View of garden, looking south, Leverett Saltonstall Place, 41 Chestnut Street, Salem, Massachusetts, June 1940, by Frank O. Branzetti for an Historic American Buildings Survey (HABS), via Library of Congress Prints and Photographs Division (both photos).
The Leverett Salstonstalls lived in the no. 41 side, shown here.
The garden was also laid out about 1810. Its arrangement was reportedly the same as when this drawing was made in 1937.
Mary and Leverett’s granddaughter, Mary Saltonstall Parker, also lived in the house in the late 19th and early 20th centuries. She wrote several little books of sentimental verse that fed into the Colonial Revival movement of that period. During WWI, her needlework art was published in House Beautiful and other publications.
Unidentified girl holding doll and cat, probably taken in the Jackson area, Mississippi, date and photographer unknown, via Daniel, Al Fred, Photograph Collection, Mississippi Department of Archives and History Commons on flickr.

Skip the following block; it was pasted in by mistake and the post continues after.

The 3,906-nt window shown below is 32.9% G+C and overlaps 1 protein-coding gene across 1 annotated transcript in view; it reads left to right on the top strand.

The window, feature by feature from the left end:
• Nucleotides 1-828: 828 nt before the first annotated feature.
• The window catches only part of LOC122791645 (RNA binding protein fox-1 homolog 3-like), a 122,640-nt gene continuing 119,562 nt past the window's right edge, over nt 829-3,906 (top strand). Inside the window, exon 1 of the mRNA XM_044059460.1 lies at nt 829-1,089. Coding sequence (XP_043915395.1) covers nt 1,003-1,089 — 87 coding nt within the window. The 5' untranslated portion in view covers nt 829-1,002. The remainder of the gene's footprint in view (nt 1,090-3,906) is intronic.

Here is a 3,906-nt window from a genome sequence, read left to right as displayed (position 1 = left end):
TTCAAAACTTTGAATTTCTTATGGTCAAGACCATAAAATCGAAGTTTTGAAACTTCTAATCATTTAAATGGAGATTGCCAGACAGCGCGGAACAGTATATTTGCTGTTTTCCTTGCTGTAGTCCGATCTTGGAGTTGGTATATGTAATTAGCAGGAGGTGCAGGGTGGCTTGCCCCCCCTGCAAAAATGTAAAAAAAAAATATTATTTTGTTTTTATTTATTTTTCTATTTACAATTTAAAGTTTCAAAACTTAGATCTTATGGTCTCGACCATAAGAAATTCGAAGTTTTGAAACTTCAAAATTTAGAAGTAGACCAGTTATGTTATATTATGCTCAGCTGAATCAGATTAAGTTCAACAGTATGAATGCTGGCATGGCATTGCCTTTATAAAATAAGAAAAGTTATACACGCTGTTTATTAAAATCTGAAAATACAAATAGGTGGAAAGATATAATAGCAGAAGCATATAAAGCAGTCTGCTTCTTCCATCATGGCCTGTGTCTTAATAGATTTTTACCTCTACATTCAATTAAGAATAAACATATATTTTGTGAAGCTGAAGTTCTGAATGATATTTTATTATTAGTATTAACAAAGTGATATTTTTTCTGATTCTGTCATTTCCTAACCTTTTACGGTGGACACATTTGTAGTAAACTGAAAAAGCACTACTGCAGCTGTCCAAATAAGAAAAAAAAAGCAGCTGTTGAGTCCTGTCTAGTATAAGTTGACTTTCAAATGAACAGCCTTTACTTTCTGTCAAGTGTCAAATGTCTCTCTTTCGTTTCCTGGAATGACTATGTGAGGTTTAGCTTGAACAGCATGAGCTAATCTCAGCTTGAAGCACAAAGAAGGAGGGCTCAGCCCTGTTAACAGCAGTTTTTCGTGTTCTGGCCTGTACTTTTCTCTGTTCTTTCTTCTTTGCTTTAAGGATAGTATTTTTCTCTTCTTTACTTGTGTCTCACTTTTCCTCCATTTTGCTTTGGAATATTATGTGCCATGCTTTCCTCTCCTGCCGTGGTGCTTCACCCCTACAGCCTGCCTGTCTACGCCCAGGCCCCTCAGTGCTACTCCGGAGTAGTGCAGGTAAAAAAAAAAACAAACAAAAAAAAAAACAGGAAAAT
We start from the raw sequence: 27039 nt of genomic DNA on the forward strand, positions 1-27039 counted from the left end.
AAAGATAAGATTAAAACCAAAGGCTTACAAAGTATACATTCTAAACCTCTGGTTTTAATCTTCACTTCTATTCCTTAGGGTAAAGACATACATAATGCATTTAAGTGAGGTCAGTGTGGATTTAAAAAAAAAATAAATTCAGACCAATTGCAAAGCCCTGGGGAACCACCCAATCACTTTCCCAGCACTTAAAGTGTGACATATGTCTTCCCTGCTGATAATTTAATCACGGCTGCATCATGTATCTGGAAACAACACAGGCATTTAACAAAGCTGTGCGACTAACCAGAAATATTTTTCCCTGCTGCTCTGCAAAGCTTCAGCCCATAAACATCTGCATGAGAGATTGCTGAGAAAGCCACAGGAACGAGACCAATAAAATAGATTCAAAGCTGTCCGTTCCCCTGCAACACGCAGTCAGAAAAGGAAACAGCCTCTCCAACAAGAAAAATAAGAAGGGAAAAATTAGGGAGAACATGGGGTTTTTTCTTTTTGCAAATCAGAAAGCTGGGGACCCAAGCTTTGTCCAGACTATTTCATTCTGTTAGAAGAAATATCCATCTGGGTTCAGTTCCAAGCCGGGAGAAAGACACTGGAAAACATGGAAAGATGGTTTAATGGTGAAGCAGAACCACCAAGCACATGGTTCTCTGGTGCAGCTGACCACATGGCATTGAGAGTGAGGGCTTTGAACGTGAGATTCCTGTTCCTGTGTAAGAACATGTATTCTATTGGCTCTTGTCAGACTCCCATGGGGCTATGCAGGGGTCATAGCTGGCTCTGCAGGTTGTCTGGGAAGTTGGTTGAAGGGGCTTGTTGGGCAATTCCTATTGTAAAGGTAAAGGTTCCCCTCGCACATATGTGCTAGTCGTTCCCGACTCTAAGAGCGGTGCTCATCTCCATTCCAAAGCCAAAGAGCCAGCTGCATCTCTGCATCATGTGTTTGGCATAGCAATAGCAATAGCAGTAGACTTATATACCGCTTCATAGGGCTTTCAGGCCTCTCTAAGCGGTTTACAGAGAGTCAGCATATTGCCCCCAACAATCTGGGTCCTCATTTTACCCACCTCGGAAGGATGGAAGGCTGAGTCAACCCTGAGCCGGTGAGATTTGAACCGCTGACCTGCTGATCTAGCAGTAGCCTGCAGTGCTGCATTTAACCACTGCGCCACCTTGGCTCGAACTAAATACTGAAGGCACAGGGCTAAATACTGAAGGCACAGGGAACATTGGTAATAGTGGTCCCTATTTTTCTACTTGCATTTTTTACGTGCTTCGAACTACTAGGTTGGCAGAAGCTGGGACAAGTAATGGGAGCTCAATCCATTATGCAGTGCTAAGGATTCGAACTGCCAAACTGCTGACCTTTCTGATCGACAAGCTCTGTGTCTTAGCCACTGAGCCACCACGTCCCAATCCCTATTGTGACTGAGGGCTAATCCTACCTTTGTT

Enclosed porch, location unknown, ca. 1900 – ca. 1920s, by Bain News Service, via Library of Congress Prints and Photographs Division.
Nice. . . chintz, wicker, books, and potted geraniums — and I love that swing. There are striped awnings outside over the windows.
. . . You’re bunkered in your
Aerie, I’m perched in mine. . .
We’re content, but fall short of the Divine.
Still, it’s embarrassing, this happiness—
Who’s satisfied simply with what’s good for us
When has the ordinary ever been news?